Thank you for registering.

One of our academic counsellors will contact you within 1 working day.

Please check your email for login details.

Use Coupon: CART20 and get 20% off on all online Study Material

Total Price: Rs.

There are no items in this cart.
Continue Shopping

the C 4 -plants differ from C 3 -plants with reference to substrate that accepts carbon dioxide in carbon assimilation type of end product type of pigment involved in photosynthesis number of ATP that are consumed in preparing sugar

the C4-plants differ from C3-plants with reference to
  1. substrate that accepts carbon dioxide in carbon assimilation
  2. type of end product
  3. type of pigment involved in photosynthesis
  4. number of ATP that are consumed in preparing sugar

Grade:12th pass

1 Answers

Apoorva Arora IIT Roorkee
askIITians Faculty 181 Points
7 years ago
C4 Plants
Over 8000 species of angiosperms, scattered among 18 different families, have developed adaptations which minimize the losses to photorespiration.

They all use a supplementary method of CO2 uptake which forms a 4-carbon molecule instead of the two 3-carbon molecules of the Calvin cycle. Hence these plants are called C4 plants. (Plants that have only the Calvin cycle are thus C3 plants.)
Some C4 plants — called CAM plants — separate their C3 and C4 cycles by time.
Other C4 plants have structural changes in their leaf anatomy so that
their C4 and C3 pathways are separated in different parts of the leaf with
RUBISCO sequestered where the CO2 level is high; the O2 level low.
These adaptations are described now.
The details of the C4 cycle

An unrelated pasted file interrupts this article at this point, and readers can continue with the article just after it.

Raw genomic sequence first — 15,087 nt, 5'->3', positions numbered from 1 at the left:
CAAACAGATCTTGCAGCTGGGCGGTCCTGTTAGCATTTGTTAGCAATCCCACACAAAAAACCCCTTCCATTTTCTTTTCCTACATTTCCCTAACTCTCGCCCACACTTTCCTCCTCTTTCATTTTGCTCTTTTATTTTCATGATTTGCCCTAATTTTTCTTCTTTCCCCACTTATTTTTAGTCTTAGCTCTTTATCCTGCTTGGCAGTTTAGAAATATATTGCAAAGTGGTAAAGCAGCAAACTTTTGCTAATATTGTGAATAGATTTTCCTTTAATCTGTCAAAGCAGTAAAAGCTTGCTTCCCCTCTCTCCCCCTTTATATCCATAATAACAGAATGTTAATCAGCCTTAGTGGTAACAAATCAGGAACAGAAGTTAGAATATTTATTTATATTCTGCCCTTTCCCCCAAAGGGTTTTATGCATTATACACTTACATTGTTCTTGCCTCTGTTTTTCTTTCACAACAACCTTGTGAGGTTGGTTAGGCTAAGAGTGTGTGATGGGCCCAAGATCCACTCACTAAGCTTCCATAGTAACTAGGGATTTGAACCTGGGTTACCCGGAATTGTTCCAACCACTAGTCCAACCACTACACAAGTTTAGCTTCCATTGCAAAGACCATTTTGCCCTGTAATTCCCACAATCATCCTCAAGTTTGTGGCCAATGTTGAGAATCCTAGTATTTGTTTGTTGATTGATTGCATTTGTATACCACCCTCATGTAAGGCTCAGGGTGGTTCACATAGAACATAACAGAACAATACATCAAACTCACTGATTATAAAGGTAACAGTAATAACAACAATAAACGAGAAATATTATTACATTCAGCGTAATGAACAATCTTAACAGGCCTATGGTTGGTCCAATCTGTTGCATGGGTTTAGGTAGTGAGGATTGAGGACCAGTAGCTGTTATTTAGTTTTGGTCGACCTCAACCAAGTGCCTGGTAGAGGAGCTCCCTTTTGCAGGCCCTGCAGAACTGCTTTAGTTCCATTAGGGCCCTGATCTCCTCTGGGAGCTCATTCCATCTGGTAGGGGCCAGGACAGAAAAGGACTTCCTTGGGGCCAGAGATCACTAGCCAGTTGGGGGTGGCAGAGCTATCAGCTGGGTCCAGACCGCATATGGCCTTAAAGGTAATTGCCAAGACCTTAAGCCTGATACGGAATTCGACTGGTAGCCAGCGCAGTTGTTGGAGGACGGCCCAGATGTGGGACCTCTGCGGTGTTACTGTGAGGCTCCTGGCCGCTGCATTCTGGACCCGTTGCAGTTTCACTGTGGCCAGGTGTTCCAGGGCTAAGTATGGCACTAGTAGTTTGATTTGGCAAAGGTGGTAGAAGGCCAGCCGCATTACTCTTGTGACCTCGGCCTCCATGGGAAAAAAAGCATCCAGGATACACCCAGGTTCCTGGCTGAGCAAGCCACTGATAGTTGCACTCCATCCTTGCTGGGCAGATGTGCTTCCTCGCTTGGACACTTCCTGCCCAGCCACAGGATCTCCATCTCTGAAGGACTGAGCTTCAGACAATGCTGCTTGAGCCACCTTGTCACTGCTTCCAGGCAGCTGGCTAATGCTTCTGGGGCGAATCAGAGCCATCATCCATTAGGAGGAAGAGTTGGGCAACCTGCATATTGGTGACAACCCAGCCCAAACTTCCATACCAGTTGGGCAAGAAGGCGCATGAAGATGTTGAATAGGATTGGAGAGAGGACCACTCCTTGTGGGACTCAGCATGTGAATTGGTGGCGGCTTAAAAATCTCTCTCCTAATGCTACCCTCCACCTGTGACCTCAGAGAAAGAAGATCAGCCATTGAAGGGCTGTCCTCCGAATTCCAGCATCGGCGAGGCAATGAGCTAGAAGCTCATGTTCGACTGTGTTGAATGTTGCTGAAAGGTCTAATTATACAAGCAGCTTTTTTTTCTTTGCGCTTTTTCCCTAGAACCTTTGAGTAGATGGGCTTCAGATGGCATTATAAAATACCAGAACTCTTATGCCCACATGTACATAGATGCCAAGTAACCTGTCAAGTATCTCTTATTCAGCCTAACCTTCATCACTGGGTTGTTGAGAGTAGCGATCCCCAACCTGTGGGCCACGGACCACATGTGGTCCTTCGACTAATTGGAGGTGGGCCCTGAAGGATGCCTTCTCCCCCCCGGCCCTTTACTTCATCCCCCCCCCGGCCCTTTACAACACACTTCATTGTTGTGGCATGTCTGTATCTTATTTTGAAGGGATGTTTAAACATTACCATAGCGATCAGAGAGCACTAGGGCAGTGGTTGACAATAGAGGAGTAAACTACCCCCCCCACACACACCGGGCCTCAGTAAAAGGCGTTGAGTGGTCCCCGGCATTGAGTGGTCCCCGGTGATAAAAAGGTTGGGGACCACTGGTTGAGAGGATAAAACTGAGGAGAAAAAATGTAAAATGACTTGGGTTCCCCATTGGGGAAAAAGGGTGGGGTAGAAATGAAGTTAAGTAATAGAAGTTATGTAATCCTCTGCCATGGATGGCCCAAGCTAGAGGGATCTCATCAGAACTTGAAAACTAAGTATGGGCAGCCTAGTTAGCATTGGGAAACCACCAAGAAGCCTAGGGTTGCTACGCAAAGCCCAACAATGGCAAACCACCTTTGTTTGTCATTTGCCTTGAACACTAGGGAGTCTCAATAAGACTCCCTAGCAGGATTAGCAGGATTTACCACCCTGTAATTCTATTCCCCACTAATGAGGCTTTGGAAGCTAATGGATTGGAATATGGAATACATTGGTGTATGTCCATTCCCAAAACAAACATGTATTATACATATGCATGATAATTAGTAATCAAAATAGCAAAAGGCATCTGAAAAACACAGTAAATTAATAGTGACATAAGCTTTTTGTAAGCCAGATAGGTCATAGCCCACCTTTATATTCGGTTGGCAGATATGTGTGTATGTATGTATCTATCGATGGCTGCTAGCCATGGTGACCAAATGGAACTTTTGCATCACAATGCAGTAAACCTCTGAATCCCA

After entering through stomata, CO2 diffuses into a mesophyll cell.
Being close to the leaf surface, these cells are exposed to high levels of O2, but
have no RUBISCO so cannot start photorespiration (nor the dark reactions of the Calvin cycle).
Instead the CO2 is inserted into a 3-carbon compound (C3) called phosphoenolpyruvic acid (PEP) forming
the 4-carbon compound oxaloacetic acid (C4).
Oxaloacetic acid is converted into malic acid or aspartic acid (both have 4 carbons), which is
transported (by plasmodesmata) into a bundle sheath cell. Bundle sheath cells
are deep in the leaf so atmospheric oxygen cannot diffuse easily to them;
often have thylakoids with reduced photosystem II complexes (the one that produces O2).
Both of these features keep oxygen levels low.
Here the 4-carbon compound is broken down into
carbon dioxide, which enters the Calvin cycle to form sugars and starch.
pyruvic acid (C3), which is transported back to a mesophyll cell where it is converted back into PEP.

Think You Can Provide A Better Answer ?

Provide a better Answer & Earn Cool Goodies See our forum point policy


Get your questions answered by the expert for free